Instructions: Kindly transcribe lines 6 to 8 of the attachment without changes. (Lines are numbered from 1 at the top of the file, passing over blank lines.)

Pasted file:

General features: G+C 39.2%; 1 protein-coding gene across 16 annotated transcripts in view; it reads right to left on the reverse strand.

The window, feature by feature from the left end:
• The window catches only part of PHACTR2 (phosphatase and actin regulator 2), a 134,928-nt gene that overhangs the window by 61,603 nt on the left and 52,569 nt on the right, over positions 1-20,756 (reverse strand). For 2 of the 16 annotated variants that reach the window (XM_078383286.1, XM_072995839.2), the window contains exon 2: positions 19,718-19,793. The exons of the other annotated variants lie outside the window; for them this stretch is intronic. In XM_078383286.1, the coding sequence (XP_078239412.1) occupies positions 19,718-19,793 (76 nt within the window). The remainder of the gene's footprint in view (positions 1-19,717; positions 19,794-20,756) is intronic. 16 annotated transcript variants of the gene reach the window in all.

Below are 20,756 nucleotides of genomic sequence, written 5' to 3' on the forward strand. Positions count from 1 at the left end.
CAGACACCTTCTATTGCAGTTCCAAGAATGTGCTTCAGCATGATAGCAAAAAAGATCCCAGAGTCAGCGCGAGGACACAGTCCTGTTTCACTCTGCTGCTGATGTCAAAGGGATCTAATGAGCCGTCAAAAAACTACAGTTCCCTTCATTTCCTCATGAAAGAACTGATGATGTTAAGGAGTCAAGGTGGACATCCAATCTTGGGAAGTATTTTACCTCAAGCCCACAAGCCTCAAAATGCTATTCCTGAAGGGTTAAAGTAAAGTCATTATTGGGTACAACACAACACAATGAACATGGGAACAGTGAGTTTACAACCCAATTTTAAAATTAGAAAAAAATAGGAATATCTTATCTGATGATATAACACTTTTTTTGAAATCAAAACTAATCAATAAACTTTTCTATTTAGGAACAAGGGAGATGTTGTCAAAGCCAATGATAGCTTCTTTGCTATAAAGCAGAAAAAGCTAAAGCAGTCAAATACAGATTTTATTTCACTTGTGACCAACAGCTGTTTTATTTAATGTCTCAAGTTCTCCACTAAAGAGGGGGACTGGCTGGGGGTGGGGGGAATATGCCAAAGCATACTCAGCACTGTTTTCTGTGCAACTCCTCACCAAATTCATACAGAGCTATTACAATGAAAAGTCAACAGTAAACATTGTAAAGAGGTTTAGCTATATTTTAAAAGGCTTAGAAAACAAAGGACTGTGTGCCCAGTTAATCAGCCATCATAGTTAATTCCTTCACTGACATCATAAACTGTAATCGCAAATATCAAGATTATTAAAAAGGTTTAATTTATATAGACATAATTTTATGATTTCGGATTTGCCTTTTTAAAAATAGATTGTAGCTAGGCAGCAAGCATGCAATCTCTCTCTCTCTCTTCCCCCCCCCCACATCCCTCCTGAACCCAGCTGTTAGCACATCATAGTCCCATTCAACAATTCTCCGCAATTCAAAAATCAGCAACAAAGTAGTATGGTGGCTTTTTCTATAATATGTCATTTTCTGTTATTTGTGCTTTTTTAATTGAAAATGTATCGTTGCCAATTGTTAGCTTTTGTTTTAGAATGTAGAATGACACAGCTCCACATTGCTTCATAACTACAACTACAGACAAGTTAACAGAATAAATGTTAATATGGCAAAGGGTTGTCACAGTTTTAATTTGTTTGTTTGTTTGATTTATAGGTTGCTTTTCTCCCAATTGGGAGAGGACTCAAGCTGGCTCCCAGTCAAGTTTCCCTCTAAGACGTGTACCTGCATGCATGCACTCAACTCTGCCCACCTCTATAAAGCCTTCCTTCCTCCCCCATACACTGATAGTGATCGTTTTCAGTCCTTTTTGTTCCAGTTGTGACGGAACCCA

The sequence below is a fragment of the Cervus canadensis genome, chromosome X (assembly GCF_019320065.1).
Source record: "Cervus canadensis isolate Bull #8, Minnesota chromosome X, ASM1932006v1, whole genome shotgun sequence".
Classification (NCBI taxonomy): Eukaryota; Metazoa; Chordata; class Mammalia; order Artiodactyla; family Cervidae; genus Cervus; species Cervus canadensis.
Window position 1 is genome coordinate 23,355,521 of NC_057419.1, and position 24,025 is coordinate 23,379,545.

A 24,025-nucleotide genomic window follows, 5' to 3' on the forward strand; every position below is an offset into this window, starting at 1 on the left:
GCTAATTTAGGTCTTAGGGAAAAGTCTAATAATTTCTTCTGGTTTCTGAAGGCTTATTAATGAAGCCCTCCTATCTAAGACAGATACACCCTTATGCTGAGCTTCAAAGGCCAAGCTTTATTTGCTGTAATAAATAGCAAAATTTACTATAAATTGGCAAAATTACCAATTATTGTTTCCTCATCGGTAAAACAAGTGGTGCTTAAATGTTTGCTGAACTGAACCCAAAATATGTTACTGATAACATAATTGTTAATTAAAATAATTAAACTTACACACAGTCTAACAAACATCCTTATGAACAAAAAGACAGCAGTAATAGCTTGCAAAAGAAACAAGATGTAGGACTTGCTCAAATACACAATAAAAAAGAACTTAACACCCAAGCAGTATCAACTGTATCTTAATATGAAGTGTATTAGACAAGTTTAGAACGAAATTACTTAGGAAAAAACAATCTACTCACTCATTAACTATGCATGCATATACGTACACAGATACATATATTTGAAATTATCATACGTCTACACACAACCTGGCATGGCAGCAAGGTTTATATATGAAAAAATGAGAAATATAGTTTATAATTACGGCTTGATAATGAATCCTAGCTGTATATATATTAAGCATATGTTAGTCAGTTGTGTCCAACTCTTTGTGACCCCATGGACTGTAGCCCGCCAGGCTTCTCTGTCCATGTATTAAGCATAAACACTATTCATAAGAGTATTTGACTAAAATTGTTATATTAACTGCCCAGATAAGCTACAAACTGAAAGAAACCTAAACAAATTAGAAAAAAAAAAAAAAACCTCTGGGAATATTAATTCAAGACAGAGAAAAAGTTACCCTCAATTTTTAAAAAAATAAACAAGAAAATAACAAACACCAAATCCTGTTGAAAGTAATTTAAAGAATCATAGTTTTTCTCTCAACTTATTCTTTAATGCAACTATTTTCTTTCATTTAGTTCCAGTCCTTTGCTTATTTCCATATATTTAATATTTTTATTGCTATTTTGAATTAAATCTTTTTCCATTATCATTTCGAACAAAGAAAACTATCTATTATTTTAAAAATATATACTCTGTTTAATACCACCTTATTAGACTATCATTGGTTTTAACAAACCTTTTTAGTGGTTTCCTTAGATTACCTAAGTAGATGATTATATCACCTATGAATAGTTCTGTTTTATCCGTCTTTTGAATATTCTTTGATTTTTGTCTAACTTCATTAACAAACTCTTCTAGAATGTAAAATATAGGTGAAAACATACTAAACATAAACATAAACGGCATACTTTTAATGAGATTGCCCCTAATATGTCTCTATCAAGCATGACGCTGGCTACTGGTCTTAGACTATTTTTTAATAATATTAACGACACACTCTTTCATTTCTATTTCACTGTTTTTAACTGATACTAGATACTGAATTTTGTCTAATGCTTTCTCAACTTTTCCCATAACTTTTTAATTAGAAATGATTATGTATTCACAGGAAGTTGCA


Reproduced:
The sequence below is a fragment of the Cervus canadensis genome, chromosome X (assembly GCF_019320065.1).
Source record: "Cervus canadensis isolate Bull #8, Minnesota chromosome X, ASM1932006v1, whole genome shotgun sequence".
Classification (NCBI taxonomy): Eukaryota; Metazoa; Chordata; class Mammalia; order Artiodactyla; family Cervidae; genus Cervus; species Cervus canadensis.